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Will the true “Black Card” please stand up?

Six months ago, I blogged about how the Visa BLACK CARD left a bad taste in my mouth.  See post here.  American Express his issued a mysterious “Black Card” (officially called the Centurion Card) for several years.  Yet American Express never filed to protect the phrase “Black Card” (perhaps believing it was generic?) and did not register or own blackcard.com.  The last year Visa unveiled a card called the BLACK CARD (with much less exclusivity and a smaller annual fee than its rival’s card)  for which it secured the blackcard.com domain name and a trademark registration.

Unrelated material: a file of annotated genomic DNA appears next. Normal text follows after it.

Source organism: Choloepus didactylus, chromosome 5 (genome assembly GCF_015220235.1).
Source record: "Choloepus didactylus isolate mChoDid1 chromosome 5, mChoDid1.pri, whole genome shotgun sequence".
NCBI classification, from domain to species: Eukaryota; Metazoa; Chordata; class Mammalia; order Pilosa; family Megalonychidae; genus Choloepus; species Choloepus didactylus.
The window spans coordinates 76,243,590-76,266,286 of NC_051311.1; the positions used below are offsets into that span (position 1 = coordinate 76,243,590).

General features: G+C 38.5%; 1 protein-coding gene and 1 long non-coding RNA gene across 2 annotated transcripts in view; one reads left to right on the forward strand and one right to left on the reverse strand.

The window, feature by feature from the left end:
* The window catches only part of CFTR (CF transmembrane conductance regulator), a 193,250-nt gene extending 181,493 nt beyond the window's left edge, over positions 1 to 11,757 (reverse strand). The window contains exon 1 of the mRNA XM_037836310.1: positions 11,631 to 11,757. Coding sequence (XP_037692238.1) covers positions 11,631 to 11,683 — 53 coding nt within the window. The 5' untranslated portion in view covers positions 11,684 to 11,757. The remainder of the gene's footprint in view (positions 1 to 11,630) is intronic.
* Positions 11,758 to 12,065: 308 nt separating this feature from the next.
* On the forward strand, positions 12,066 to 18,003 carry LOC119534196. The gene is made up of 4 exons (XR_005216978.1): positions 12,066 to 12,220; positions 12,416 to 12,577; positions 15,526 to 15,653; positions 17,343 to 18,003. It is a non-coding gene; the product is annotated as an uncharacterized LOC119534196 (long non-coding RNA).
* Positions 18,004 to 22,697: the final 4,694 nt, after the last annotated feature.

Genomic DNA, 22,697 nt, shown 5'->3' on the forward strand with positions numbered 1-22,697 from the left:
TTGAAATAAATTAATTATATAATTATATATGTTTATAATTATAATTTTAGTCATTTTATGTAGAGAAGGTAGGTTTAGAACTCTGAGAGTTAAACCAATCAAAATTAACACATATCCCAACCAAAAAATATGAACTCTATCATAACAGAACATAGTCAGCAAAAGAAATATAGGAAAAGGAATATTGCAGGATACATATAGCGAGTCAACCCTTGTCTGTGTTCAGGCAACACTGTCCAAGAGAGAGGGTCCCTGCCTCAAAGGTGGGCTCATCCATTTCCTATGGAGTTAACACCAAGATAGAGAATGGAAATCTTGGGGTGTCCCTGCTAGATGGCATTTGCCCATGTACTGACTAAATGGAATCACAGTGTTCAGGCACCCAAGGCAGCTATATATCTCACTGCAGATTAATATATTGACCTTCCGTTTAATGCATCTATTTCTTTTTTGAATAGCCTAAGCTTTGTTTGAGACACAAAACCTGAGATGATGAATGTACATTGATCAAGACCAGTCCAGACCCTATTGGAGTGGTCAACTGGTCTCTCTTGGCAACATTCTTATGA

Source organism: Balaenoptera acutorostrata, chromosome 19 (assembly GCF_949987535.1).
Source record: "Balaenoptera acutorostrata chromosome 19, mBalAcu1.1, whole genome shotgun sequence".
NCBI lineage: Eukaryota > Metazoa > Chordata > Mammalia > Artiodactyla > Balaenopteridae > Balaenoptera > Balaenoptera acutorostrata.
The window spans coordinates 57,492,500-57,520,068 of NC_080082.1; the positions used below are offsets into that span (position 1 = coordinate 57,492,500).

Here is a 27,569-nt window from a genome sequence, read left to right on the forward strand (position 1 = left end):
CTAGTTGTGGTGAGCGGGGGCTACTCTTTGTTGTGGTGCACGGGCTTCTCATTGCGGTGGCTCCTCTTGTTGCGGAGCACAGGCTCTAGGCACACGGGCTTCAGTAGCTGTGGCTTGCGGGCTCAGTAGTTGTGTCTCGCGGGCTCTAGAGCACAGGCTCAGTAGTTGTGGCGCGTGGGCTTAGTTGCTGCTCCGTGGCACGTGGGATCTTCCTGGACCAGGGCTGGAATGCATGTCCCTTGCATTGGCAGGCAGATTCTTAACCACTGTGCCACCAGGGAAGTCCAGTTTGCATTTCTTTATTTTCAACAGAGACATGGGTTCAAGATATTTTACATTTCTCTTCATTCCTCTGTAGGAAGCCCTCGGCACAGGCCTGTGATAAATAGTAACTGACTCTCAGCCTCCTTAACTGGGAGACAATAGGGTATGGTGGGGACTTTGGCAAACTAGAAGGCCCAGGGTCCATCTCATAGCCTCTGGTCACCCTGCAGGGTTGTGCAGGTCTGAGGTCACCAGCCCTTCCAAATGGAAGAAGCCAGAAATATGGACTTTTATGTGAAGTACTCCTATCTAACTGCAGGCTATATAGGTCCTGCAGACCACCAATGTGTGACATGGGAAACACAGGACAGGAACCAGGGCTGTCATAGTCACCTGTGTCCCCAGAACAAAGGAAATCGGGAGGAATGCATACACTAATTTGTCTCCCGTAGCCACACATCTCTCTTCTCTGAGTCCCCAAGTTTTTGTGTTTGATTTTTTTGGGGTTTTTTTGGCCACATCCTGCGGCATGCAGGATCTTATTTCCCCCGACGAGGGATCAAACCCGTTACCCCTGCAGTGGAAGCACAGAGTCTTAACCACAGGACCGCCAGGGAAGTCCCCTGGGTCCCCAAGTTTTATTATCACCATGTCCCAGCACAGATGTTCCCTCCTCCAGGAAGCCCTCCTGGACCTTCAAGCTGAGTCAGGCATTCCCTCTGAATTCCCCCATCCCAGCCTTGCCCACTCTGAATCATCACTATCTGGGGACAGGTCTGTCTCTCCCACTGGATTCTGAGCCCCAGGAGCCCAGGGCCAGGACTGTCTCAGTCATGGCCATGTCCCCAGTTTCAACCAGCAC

The Visa “Black Card” is further taunting the American Express version by touting itself as “The World’s Most Prestigious and Versatile Credit Card.”  Now they find themselves in court defending an action from American Express (see complaint below), and a cancellation proceeding at the USPTO regarding the BLACK CARD registration.

Lesson: Had American Express properly protected its (very valuable) Black Card brand up front, it could potentially have avoided a great headache, large legal fees, and possible confusion with a much less prestigious card offering from Visa.  Even if it wins the case, at what cost? At a minimum, a loss in prestige and lots of money spent on needless legal costs.

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